Aruba is an island with a small, diverse population of people of European, Amerindian, and African descent. Aruba has several ethnic groups, including Dutch, Columbian, Venezuelan, Haitian, and Dominican, among others. As an avid traveler, it is safe to assume that Arubans speak several languages but like other countries, the island does have an official language. So, what languages do they speak in Aruba?
Aruba has two official languages, Dutch and Papiamento. The island is a constituent country of the Kingdom of Netherlands, whose native language is Dutch. Papiamento is an Afro-Portuguese Creole Language that evolved out of necessity during the 16th century among slaves and their Portuguese masters.
While there are two official languages, the local Aruban speaks a minimum of four languages. Besides Dutch and Papiamento, Arubans also speak English and Spanish. English and Spanish are taught in school, but the use of these languages, especially English, has increased due to tourism on the island.
Besides having ties with the Spanish in the 16th century, Aruba also has close relations with South America, where most people speak Spanish. Other languages spoken in Aruba include French, Portuguese, German, and Chinese.
What Languages are Spoken in Aruba?
Dutch, Papiamento, English, and Spanish are the most common languages spoken in Aruba. Some locals and small immigrant groups also speak French, Portuguese, Chinese, and German. Because Arubans speak several languages, tourists will always find someone they can communicate with, making it the perfect destination.
The Official Languages
Aruba has officially been part of the Netherlands Antilles since 1845, but the two countries have had political and economic ties since the 16th century. The Dutch settled in Aruba in 1636 after taking the island from the Spanish.
The British took the island from the Netherlands during the Napoleonic wars, but the country won it back in 1815. Although the island is still part of the Netherlands, it operates as an autonomous country.
Because of its historical and current political ties to the Netherlands, the Dutch language has been used in Aruba’s governmental, legal, and educational systems. Dutch has been the main language of instruction in all major institutions in the country for 350 years.
This changed in 2012 when schools were allowed to instruct students in Papiamento as they gradually transitioned to Dutch and other languages. Although Dutch is Aruba’s official language it is not the local’s first language.
Papiamento is the Aruban native language. It is spoken by 70% of Aruba’s population and is the most widely spoken language among the ABC islands. For this reason, Papiamento was declared an official language on the island in 2003.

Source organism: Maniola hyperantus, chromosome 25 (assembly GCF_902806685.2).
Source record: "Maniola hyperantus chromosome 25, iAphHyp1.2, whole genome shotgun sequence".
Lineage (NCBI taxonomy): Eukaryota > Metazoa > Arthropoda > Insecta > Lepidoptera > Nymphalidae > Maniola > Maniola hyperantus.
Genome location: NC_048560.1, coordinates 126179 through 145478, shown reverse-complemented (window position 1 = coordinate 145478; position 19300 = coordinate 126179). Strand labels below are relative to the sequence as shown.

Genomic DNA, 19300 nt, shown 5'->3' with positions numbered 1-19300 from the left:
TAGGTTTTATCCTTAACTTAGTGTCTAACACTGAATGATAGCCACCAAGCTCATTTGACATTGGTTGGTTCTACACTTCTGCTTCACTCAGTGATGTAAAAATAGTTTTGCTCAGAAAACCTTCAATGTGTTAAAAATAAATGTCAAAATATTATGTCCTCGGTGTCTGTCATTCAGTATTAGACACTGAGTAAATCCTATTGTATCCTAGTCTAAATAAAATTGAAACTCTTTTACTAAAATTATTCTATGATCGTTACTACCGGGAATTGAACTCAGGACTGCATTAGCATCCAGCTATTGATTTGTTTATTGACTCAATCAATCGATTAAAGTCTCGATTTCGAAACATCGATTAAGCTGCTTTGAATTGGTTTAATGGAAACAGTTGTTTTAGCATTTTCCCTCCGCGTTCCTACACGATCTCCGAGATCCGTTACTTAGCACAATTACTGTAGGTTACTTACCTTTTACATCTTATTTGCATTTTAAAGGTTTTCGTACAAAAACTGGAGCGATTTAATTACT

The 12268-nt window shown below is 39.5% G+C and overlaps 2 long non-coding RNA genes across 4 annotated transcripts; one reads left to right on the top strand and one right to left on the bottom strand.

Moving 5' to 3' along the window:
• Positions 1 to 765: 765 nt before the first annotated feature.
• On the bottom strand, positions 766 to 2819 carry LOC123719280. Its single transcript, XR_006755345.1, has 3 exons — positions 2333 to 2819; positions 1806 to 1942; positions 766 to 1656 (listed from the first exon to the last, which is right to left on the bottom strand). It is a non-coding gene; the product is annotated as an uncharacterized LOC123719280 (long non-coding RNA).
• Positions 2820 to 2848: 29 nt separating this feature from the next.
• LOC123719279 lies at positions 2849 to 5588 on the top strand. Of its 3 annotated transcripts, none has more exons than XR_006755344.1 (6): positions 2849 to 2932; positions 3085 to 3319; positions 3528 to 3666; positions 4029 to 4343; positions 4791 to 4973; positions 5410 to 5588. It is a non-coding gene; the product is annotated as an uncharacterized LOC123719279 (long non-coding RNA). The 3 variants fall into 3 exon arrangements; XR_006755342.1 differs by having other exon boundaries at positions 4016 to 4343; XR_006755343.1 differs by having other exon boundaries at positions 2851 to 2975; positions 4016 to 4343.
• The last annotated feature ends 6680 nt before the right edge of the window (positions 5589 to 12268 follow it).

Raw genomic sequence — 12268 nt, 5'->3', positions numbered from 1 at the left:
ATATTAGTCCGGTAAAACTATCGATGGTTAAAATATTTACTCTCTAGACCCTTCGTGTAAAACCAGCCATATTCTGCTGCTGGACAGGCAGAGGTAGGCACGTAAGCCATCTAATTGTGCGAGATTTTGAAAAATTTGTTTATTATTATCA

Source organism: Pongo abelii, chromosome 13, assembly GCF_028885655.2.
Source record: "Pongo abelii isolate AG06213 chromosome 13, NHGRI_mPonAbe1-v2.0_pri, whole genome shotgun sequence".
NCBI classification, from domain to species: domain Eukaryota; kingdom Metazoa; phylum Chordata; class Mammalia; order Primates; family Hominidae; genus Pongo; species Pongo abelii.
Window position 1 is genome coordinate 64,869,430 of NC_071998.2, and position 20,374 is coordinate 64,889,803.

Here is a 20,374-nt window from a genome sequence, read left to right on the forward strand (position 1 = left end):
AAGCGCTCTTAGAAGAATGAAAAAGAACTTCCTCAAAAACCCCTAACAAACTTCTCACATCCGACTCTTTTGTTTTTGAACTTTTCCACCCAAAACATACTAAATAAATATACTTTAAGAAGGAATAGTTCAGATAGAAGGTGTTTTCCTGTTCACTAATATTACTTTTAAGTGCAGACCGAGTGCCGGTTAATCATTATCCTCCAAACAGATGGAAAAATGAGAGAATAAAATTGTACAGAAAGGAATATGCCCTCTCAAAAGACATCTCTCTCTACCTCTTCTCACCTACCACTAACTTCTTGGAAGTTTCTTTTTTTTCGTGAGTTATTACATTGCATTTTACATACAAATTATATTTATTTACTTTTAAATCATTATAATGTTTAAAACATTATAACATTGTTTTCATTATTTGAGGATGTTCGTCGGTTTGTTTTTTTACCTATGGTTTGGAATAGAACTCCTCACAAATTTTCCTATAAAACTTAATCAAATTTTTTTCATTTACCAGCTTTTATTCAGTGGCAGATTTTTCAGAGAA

Before achieving its official status, Papiamento had been used in written government documents and other institutions since the 18th century. Schools began teaching the language in 1995. Today, Arubans use Papiamento alongside Dutch in their everyday dealings.
Papiamento has been Aruba’s official language for over a decade, but the locals have used it for over 300 years. It is an Afro-Portuguese Creole language borrowing words from various native languages among native Indians, African slaves, Portuguese, Spanish, Dutch, Venezuelan, and English.
According to history, the language developed as a result of interactions between African slaves with different native languages and their Portuguese and Spanish masters. The word Papiamento stems from the Spanish and Portuguese languages, which means to chat.
The language continued to evolve due to influences from other foreign languages like Spanish, Dutch, and English.
During the Napoleonic wars, Aruba was occupied by the British for a short while. After the Netherlands took the island back, the officials noticed the widespread use of English among the locals. Today, Aruba recognizes English as an international language and requires schools to teach it from the fourth grade.
Over the years, Aruba has become a popular destination for tourists, which has also influenced the growth of English as a common language spoken among Arubans.
Spain was the first colonizer of Aruba. They occupied the island in 1499 and enslaved the native Caquetio Indians. Instead of making the slaves work on plantations on the island, they took them to Hispaniola to work in mines and plantations in the country.